By: Pat Curry
Published: November 18, 2009
Before you plug in and light up for the holidays, run your decorations through this quick safety check.
Inspect light strings. Discard any that are damaged. Frayed or cracked electrical cords or broken sockets are leading fire hazards.
Follow the manufacturer’s instructions for connecting multiple strings. The general limit is three strings. Light strings with stacked plugs can usually accommodate greater lengths than end-to-end connections.
Replace burned-out bulbs promptly. Empty sockets can cause the entire string to overheat.
Make sure outdoor lighting is UL-rated for exterior use. Exterior lights, unlike those used inside the house, need to be weather-resistant. The same goes for any extension cords used outdoors.
Don’t use outdoor lights indoors. They’re too hot for interior use. For the coolest bulbs and greatest energy efficiency, try LED lights, which come in a wide range of styles and colors.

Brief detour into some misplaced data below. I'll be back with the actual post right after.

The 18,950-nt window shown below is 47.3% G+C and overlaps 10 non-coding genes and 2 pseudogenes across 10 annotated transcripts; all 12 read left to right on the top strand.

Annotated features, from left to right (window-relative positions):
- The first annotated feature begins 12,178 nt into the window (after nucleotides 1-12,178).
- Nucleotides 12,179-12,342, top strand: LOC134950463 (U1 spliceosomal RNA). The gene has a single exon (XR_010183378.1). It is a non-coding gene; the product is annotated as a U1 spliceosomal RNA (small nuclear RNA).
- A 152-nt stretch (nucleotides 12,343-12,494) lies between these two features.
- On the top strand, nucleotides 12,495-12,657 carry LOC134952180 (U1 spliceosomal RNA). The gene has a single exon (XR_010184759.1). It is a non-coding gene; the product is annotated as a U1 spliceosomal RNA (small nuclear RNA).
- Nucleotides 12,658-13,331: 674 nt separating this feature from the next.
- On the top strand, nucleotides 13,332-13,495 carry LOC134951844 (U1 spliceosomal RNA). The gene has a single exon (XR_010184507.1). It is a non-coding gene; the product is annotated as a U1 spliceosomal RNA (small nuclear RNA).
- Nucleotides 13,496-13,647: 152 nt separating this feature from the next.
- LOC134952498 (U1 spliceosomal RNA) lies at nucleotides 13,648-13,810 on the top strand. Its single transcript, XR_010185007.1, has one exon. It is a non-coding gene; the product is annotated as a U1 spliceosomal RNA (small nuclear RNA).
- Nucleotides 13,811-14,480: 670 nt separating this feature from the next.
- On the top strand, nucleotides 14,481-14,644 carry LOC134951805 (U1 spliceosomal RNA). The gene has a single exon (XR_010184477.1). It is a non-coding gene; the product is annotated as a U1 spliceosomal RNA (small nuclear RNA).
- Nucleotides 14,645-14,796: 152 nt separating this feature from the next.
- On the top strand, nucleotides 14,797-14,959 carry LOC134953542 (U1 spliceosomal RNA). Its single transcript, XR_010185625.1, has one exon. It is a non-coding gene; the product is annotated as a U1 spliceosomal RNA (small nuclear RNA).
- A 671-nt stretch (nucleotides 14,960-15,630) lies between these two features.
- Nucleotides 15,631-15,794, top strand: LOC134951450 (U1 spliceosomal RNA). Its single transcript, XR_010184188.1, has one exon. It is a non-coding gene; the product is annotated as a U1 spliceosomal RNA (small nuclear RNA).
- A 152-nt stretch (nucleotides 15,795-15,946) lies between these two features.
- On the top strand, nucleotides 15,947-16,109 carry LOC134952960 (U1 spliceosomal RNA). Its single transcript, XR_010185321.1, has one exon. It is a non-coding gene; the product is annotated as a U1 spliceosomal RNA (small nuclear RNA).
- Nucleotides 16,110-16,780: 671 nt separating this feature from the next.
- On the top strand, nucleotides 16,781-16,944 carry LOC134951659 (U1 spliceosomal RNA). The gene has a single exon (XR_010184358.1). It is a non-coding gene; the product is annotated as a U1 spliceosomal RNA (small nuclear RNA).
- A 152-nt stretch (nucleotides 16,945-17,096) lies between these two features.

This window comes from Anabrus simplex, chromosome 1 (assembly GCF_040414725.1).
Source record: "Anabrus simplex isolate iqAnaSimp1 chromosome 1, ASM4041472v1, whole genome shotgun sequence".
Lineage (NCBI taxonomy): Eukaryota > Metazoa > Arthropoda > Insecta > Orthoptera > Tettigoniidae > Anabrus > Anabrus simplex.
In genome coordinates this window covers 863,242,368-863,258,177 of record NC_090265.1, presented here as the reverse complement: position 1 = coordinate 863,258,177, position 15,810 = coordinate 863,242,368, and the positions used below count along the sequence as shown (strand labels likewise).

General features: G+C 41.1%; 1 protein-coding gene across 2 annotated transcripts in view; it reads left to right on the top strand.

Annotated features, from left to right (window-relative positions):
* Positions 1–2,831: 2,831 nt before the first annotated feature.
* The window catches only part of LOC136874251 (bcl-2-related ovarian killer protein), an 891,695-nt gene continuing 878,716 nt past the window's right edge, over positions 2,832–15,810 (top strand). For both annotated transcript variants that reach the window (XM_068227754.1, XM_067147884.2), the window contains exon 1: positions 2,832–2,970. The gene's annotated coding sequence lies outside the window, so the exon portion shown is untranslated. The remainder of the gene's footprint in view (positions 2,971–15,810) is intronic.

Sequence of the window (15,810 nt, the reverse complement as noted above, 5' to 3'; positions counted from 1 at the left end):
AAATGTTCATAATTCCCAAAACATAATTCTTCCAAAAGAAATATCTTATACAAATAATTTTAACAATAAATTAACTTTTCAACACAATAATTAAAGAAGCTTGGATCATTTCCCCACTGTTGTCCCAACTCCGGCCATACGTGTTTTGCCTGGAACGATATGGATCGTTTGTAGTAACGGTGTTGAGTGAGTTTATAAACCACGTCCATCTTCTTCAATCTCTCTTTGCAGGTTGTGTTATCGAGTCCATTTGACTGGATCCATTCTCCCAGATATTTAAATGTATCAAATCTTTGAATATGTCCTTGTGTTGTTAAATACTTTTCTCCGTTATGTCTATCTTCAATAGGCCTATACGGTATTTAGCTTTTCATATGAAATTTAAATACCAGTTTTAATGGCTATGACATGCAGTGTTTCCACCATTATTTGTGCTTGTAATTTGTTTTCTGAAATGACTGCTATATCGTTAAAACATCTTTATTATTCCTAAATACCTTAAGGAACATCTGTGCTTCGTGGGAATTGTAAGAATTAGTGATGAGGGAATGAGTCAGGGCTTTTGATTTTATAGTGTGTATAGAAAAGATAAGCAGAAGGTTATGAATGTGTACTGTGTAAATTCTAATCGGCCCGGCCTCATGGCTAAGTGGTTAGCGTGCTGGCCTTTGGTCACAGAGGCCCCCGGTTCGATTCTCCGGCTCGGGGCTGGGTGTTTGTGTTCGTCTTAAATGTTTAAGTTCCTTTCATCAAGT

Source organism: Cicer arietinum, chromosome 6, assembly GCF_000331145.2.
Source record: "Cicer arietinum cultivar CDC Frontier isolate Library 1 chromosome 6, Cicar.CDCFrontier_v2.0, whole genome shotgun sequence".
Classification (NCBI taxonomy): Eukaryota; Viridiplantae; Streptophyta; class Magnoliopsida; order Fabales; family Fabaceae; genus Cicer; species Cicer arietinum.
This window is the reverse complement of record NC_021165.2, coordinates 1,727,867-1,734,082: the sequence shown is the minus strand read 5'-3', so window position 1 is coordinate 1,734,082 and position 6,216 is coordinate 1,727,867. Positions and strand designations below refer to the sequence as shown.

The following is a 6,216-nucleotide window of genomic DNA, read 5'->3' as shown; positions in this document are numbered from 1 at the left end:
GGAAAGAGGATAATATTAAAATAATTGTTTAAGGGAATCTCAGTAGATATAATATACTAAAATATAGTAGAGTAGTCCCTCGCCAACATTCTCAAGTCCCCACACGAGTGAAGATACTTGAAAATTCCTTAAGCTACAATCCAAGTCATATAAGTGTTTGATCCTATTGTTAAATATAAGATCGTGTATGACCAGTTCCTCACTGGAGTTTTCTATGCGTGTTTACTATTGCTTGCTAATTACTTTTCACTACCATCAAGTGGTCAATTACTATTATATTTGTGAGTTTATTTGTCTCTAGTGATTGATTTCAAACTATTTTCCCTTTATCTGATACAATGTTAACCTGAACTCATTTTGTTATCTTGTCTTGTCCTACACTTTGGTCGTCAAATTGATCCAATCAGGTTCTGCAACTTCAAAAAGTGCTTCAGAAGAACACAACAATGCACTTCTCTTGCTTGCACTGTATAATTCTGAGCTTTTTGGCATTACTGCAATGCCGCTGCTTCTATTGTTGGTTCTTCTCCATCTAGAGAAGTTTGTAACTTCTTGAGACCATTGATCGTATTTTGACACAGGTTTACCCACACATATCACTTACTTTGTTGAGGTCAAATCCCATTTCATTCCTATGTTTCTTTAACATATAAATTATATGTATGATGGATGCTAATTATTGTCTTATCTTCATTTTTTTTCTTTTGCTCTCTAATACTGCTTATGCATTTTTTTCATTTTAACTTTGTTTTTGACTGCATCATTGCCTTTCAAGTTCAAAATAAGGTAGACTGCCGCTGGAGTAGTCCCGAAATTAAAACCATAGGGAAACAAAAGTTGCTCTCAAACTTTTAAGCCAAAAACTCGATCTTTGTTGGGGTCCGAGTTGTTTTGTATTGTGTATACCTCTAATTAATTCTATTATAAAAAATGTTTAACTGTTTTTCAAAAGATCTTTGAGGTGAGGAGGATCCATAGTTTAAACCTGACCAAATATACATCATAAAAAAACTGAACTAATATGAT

Don’t attach light strings with nails or staples. They can cut through the wire insulation and create a fire hazard. Only use UL-approved hangers.
Take exterior lights down within 90 days. The longer they stay up, the more likely they are to suffer damage from weather and critters chewing on them.
Store lights safely. Tangled lights can lead to damaged cords and broken sockets. After the holidays, coil each string loosely around a stiff piece of cardboard, wrap it in paper or fabric to protect the bulbs, and store in a sturdy container until next year.
Pat Curry is a former senior editor at BUILDER, the official magazine of the National Association of Home Builders, and a frequent contributor to real estate and home-building publications.
Space and Sunshine
Chester – Fabulous 3 bedroom, 2 bath, open floor plan contemporary in one of Vermont’s favorite towns. Many upgrades within past year including: kitchen, baths, flooring and all new windows and doors. Close to skiing – beat the Sunday traffic home from Okemo! $385,000.00
Top 10 Events Impacting Ludlow Real Estate In 2008